You might hate me when I tell you this, but I’ve had all four of my children beg to start school early this year. Some of you understand, some of you are desperate to hear how such a thing is possible and some of you growled and closed this article before finding out more. And I understand. I’ve seen the magazine ads going on about “love of learning” and wanted to burn them. I’ve been there.
My children don’t always have this enthusiasm. It certainly waxes and wanes throughout the year, but they really do enjoy homeschooling, for the most part. I attribute this to 2 things: A need for a routine and a fun first day.
First, please note that a schedule is not the same as a routine. If you’re like me, schedules start with a hefty dose of enthusiasm as you build pretty charts and plans. That enthusiasm lasts all of one day, maybe two, before anxiety sets in. By the end of day one, we’re already behind by three hours and the schedule is useless. You probably aren’t like me; you’re probably much more stable. Regardless, schedules and routines are not the same thing. Schedules tie you down, routines give you freedom.
A schedule might say that you do math from 8:00 to 9:00. A schedule does not account for the trip you took yesterday that had everyone up three hours past their bedtimes. It doesn’t allow for the fact that math sometimes takes 15 minutes and sometimes takes 2 hours.
A routine says that everyone knows what is expected of them as the day begins. First they make their bed, then they do their chores. Bible studies and breakfast precede math, but if breakfast is cooked before Bible studies are finished, it’s really okay to pause and go back to it after eating. Though we school year round, we lose steam through the summer. There are so many activities going on that we can’t keep a consistent routine. By the time August rolls around, they begin getting antsy and snippy with each other. Too much freedom leaves them dissatisfied. Isn’t that the way of all of us, really?
Find your routine. Figure out what fits your family’s needs. Help them know what is expected of them. It gives a sense of security and brings peace to the home. They may fight it at first, but deep down, we all crave expectations to live up to. They will appreciate it, eventually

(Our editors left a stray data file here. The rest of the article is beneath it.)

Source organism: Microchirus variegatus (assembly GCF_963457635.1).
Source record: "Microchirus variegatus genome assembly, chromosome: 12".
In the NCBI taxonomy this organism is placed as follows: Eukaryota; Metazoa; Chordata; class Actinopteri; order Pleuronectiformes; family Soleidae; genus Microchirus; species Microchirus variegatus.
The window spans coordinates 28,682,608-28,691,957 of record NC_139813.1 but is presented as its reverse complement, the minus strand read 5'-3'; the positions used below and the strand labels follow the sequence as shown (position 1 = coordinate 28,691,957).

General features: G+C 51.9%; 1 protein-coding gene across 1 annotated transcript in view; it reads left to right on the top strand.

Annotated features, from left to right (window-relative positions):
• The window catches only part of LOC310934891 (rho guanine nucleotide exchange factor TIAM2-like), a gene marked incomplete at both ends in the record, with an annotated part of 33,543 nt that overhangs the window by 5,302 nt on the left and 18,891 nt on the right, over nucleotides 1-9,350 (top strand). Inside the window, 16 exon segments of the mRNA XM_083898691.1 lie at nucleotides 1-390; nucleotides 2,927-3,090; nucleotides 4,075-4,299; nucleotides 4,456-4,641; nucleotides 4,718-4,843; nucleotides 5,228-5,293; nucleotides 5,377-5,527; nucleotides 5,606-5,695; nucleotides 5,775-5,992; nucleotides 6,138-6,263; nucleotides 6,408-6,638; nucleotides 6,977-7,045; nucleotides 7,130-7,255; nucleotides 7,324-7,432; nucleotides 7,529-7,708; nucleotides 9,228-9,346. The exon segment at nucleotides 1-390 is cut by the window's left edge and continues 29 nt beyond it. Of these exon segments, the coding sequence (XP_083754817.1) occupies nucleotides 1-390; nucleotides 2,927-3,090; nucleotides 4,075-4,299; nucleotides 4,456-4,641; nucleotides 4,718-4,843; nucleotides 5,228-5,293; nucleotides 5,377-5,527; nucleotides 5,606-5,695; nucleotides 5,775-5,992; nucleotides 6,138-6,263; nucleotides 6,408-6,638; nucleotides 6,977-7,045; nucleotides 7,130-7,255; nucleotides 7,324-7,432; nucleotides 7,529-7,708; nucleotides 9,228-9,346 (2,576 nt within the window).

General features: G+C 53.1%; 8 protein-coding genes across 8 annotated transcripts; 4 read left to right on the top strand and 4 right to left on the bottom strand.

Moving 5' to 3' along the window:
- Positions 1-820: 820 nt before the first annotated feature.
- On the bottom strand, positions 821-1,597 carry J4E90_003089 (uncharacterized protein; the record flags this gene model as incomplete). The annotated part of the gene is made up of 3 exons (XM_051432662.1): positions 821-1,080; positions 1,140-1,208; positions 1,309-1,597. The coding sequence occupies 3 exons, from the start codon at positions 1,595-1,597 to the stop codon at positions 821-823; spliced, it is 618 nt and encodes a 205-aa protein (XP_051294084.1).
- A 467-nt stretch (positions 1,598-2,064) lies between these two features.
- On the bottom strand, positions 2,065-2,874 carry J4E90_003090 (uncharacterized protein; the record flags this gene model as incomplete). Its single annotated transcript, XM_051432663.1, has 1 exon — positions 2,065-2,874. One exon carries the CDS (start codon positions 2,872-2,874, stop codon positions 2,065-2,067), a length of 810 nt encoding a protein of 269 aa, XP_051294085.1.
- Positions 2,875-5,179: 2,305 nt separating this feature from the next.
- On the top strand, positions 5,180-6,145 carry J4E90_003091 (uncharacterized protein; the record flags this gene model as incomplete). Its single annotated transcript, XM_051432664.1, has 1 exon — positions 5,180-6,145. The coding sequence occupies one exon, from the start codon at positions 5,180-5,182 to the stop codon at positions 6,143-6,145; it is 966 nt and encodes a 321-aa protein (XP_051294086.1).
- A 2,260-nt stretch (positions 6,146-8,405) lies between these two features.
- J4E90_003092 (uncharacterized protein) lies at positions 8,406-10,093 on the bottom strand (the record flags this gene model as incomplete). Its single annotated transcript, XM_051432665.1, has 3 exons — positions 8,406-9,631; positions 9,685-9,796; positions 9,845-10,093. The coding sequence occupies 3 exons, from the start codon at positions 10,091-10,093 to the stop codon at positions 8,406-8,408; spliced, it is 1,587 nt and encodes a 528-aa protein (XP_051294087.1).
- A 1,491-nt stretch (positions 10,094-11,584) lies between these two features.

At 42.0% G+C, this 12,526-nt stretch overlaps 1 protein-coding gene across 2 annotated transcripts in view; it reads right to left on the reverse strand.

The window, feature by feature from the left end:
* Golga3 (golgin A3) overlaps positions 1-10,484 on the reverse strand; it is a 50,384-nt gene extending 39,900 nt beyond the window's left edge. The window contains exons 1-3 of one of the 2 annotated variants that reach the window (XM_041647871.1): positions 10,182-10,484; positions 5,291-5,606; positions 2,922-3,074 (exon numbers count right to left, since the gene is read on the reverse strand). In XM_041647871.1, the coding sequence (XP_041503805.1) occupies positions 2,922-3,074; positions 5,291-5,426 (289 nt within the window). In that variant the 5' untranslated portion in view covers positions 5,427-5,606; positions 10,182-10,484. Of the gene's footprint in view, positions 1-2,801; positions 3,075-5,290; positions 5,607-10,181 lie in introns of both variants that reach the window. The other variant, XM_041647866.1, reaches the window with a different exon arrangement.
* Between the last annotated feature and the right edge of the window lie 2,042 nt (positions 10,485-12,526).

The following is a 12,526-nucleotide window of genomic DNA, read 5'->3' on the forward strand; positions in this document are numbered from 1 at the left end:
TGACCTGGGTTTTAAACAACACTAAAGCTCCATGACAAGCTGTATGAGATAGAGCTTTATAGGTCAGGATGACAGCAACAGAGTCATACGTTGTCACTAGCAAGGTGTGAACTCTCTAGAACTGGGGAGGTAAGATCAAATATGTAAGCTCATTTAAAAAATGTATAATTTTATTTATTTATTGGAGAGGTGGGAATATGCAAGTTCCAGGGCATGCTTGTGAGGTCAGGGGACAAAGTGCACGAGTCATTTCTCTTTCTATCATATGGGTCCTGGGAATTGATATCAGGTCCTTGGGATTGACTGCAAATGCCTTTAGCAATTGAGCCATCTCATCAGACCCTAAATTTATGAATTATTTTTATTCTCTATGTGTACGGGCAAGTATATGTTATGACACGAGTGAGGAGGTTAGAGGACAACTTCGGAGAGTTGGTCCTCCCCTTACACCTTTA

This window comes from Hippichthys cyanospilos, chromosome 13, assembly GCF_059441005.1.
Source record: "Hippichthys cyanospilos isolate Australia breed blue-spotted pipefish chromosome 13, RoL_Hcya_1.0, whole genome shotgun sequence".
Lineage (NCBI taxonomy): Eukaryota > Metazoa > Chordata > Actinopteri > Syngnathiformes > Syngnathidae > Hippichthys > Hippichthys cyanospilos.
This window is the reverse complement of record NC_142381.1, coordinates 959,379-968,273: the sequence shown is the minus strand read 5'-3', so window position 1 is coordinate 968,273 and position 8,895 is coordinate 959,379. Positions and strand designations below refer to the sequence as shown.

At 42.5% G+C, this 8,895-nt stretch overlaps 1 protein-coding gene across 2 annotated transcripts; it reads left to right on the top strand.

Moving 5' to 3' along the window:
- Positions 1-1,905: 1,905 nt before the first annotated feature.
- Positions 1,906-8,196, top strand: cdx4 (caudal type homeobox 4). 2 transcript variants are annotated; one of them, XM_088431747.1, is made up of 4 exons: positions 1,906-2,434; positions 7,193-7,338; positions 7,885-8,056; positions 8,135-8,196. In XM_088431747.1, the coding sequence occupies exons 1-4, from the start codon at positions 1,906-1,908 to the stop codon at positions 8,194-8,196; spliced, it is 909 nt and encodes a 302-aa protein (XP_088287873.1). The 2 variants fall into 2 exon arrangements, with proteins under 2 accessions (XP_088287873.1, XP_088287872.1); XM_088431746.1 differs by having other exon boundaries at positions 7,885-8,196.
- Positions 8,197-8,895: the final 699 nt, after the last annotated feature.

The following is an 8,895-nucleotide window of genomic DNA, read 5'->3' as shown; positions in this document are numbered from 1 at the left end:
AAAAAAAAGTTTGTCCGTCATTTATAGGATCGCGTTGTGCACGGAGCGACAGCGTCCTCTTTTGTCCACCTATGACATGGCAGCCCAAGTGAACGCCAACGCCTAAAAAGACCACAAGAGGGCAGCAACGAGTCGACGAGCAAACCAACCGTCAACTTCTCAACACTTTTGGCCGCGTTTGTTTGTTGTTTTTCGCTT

I get excited about our First Day every year, which may sound strange for a year-round homeschooler. I’ve found that we all benefit from having a formal day to celebrate jumping back into a healthy routine. We choose the day after Labor Day to begin ours each year. While it does celebrate the new routine, it rarely exemplifies the routine. We allow for a relatively slow week, gently easing into it. Day one includes fun and an introduction to any new books they are about to receive. We discuss the goals for the year and get a glimpse of the big picture we’re to study in history.
Our first day begins with a Scavenger Hunt. We’ve done these every year for as long as they can remember. They all work together to find the prize: Breakfast and School Supplies. I usually make my kids eat boring, protein-filled breakfasts, but First Day of School breakfasts involve a coffee cake loaded with brown sugar crumbles on top. School supplies include new markers, crayons, geeky math tools, stickers, cool folders, etc.
I try to keep the hunts simple. For non-readers, I’ve drawn pictures of the location of the next clue: a bed, a couch, the bathtub, etc. As they get older, I try giving riddles. For example, “You can eat me at Thanksgiving or you can find me on the globe,” leads to a clue taped to Turkey on our globe. For more (read: less lame) clue ideas, check out iMom, Scavenger Hunt Fun, and Coolest Kid Birthday Parties. Tip: make a list of the clues and where you’re hiding them. You might even want to number them. It can get confusing once you get started. I hide about 5-7 clues while they’re still asleep.
Mine love this tradition and always beg to do more throughout the year, but I don’t give in. #1, it’s HARD! and #2, I want it to stay special for all twelve years of each child’s schooling.
Our other big tradition is to fill in an information sheet. This has their name and age, height, and weight. It lists their goals for the year and even a spot for their signature. They love comparing these to previous year’s information sheets and seeing how far they’ve come! Feel free to use this first day of school form I created.
What school traditions does your family look forward to each year?